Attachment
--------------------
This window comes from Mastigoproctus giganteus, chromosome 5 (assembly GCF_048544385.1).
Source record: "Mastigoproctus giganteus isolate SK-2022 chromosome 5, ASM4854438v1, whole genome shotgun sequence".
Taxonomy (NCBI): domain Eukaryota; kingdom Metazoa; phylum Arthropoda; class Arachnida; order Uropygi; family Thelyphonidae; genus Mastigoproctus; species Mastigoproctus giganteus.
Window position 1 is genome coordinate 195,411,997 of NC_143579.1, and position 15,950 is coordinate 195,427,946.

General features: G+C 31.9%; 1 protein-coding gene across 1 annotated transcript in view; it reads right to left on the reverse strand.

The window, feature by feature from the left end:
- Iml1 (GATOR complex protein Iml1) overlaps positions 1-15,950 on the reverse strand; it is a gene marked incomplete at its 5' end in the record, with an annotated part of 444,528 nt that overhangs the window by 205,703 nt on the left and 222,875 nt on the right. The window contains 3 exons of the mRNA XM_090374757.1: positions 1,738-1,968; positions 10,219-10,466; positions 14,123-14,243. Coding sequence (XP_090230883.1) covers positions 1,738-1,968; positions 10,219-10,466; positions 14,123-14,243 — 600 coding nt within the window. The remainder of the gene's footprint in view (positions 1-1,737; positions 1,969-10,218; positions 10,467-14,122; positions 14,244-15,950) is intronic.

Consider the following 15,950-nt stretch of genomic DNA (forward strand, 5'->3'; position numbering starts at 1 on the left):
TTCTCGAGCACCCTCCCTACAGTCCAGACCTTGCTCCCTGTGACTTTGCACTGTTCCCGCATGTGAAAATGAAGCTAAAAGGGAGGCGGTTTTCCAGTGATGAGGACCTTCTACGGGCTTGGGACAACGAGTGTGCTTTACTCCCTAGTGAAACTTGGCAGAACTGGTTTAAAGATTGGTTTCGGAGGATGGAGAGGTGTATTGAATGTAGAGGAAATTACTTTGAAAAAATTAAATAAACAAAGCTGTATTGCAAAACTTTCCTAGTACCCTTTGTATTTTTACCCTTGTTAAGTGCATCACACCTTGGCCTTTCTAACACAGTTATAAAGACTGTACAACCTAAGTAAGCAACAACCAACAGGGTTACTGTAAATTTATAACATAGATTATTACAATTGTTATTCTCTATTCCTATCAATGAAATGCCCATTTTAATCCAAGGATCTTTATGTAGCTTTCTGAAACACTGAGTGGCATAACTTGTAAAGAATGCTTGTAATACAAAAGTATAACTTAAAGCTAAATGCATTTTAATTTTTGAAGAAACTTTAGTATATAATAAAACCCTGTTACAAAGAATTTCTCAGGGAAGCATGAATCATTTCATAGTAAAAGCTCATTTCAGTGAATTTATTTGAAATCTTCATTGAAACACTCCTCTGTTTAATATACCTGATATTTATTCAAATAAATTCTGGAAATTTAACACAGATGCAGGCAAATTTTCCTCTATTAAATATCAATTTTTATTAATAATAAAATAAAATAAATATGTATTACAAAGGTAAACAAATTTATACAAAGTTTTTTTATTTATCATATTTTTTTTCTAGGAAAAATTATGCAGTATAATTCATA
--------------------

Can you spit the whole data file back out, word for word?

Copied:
This window comes from Mastigoproctus giganteus, chromosome 5 (assembly GCF_048544385.1).
Source record: "Mastigoproctus giganteus isolate SK-2022 chromosome 5, ASM4854438v1, whole genome shotgun sequence".
Taxonomy (NCBI): domain Eukaryota; kingdom Metazoa; phylum Arthropoda; class Arachnida; order Uropygi; family Thelyphonidae; genus Mastigoproctus; species Mastigoproctus giganteus.
Window position 1 is genome coordinate 195,411,997 of NC_143579.1, and position 15,950 is coordinate 195,427,946.

General features: G+C 31.9%; 1 protein-coding gene across 1 annotated transcript in view; it reads right to left on the reverse strand.

The window, feature by feature from the left end:
- Iml1 (GATOR complex protein Iml1) overlaps positions 1-15,950 on the reverse strand; it is a gene marked incomplete at its 5' end in the record, with an annotated part of 444,528 nt that overhangs the window by 205,703 nt on the left and 222,875 nt on the right. The window contains 3 exons of the mRNA XM_090374757.1: positions 1,738-1,968; positions 10,219-10,466; positions 14,123-14,243. Coding sequence (XP_090230883.1) covers positions 1,738-1,968; positions 10,219-10,466; positions 14,123-14,243 — 600 coding nt within the window. The remainder of the gene's footprint in view (positions 1-1,737; positions 1,969-10,218; positions 10,467-14,122; positions 14,244-15,950) is intronic.

Consider the following 15,950-nt stretch of genomic DNA (forward strand, 5'->3'; position numbering starts at 1 on the left):
TTCTCGAGCACCCTCCCTACAGTCCAGACCTTGCTCCCTGTGACTTTGCACTGTTCCCGCATGTGAAAATGAAGCTAAAAGGGAGGCGGTTTTCCAGTGATGAGGACCTTCTACGGGCTTGGGACAACGAGTGTGCTTTACTCCCTAGTGAAACTTGGCAGAACTGGTTTAAAGATTGGTTTCGGAGGATGGAGAGGTGTATTGAATGTAGAGGAAATTACTTTGAAAAAATTAAATAAACAAAGCTGTATTGCAAAACTTTCCTAGTACCCTTTGTATTTTTACCCTTGTTAAGTGCATCACACCTTGGCCTTTCTAACACAGTTATAAAGACTGTACAACCTAAGTAAGCAACAACCAACAGGGTTACTGTAAATTTATAACATAGATTATTACAATTGTTATTCTCTATTCCTATCAATGAAATGCCCATTTTAATCCAAGGATCTTTATGTAGCTTTCTGAAACACTGAGTGGCATAACTTGTAAAGAATGCTTGTAATACAAAAGTATAACTTAAAGCTAAATGCATTTTAATTTTTGAAGAAACTTTAGTATATAATAAAACCCTGTTACAAAGAATTTCTCAGGGAAGCATGAATCATTTCATAGTAAAAGCTCATTTCAGTGAATTTATTTGAAATCTTCATTGAAACACTCCTCTGTTTAATATACCTGATATTTATTCAAATAAATTCTGGAAATTTAACACAGATGCAGGCAAATTTTCCTCTATTAAATATCAATTTTTATTAATAATAAAATAAAATAAATATGTATTACAAAGGTAAACAAATTTATACAAAGTTTTTTTATTTATCATATTTTTTTTCTAGGAAAAATTATGCAGTATAATTCATA